Can clinical relevance be found in all of the data collected by wearable devices that individuals use? It is a key question around the use of such devices, especially as consumer devices grow in ubiquity along with corresponding rises in adoption. Optimistically, all of the data is not just for fun or without usable insight.
Evidence of Value
New research from a small cohort of patients offers a positive assessment of the data. The research involved wearable sensors such as activity trackers for 22 patients (an admittedly small sample size) who had pulmonary arterial hypertension. The wearable tracker was used by the patients in between visits and then care team members collected information about 26 health measurements at each visit. The combination of information enabled the care teams to find statistically significant differences.
Confirming the importance of the data could help drive an understanding of where remote monitoring fits into the picture. Remote monitoring (often referred to more specifically as remote patient monitoring) is designed to use wearable or other devices to collect certain information that can help manage specific conditions through virtual interactions. If the collected data are shown to be clinically relevant and important, then remote monitoring can )and really should) help drive improved outcomes.
Further, knowing the positive impact of collected data could help refine the development of the devices by focusing on certain metrics or improving the performance in certain areas. That can be seen in the annual releases of different wearable devices (think the Apple Watch) that keep adding new features directly aimed at healthcare use cases. Those developments would likely accelerate if actual use cases are proven out.
Why It’s Important
Why is the growing evidence of an impact important? The importance ties back to what is hopefully the continued movement into value based care. If value based care relies upon data and becoming proactive, then it is essential to know what data can be used and how it can be collected. Proving out the claims of a benefit is necessary because it gets behind the hype or promotional claims.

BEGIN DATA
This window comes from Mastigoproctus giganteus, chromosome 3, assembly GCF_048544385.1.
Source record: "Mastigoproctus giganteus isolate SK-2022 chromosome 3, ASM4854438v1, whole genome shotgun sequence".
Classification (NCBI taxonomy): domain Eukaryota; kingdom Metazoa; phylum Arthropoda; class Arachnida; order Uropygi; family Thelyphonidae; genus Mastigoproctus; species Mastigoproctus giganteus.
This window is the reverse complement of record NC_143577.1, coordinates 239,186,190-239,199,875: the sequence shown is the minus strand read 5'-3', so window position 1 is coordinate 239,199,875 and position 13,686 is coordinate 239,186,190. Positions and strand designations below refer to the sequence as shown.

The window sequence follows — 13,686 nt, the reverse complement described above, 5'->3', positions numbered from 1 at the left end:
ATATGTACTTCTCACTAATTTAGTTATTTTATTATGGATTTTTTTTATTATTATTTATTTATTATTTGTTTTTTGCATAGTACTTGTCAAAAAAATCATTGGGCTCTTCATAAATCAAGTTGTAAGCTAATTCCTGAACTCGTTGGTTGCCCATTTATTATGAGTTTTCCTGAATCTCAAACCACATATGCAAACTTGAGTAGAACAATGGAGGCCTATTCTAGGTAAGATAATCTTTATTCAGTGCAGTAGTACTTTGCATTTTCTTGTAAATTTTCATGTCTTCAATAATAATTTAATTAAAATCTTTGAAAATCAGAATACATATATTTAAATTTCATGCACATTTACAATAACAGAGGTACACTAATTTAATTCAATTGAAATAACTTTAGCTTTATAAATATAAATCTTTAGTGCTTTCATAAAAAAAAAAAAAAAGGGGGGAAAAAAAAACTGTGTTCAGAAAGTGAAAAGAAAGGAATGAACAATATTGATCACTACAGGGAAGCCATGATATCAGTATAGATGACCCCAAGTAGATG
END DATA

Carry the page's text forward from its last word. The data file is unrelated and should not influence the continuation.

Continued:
Getting deeper than the hype also enables the selection of the appropriate pieces of data to collect along with how to refine the collection. That refinement also goes to another concern related to the use of wearables: flooding clinicians with data that could create liability. The frequently stated concern is that if data are presented to care teams and not acted upon, then the care team could be liable for a missed diagnosis or other issues that become worse because an action is not taken.
The liability fear is not unfounded. When an injury occurs, a claim can follow that disrupts a clinician’s practice for potentially years on end. That concern also offers an opportunity though. If research can prove what data make an impact, then analytics or other tools can be developed to sort through the data and present the data in a relevant manner. Solutions are getting there, but it is helpful to know what information can or should be presented and how to do it in a way that fits into a clinical workflow.
Where to Go From Here?
The next steps are likely to continue developing proof of how wearable data can make a difference while simultaneously refining how to incorporate the use of such information into clinical workflows and decision-making processes. The specifics are a long way from being settled, but interweaving technology in all of its iterations (includes wearables, virtual care, analytics, and more) along with traditional in-person care. Optimism certainly exists and a path forward can start being seen.
This article was originally published on The Pulse blog and is republished here with permission.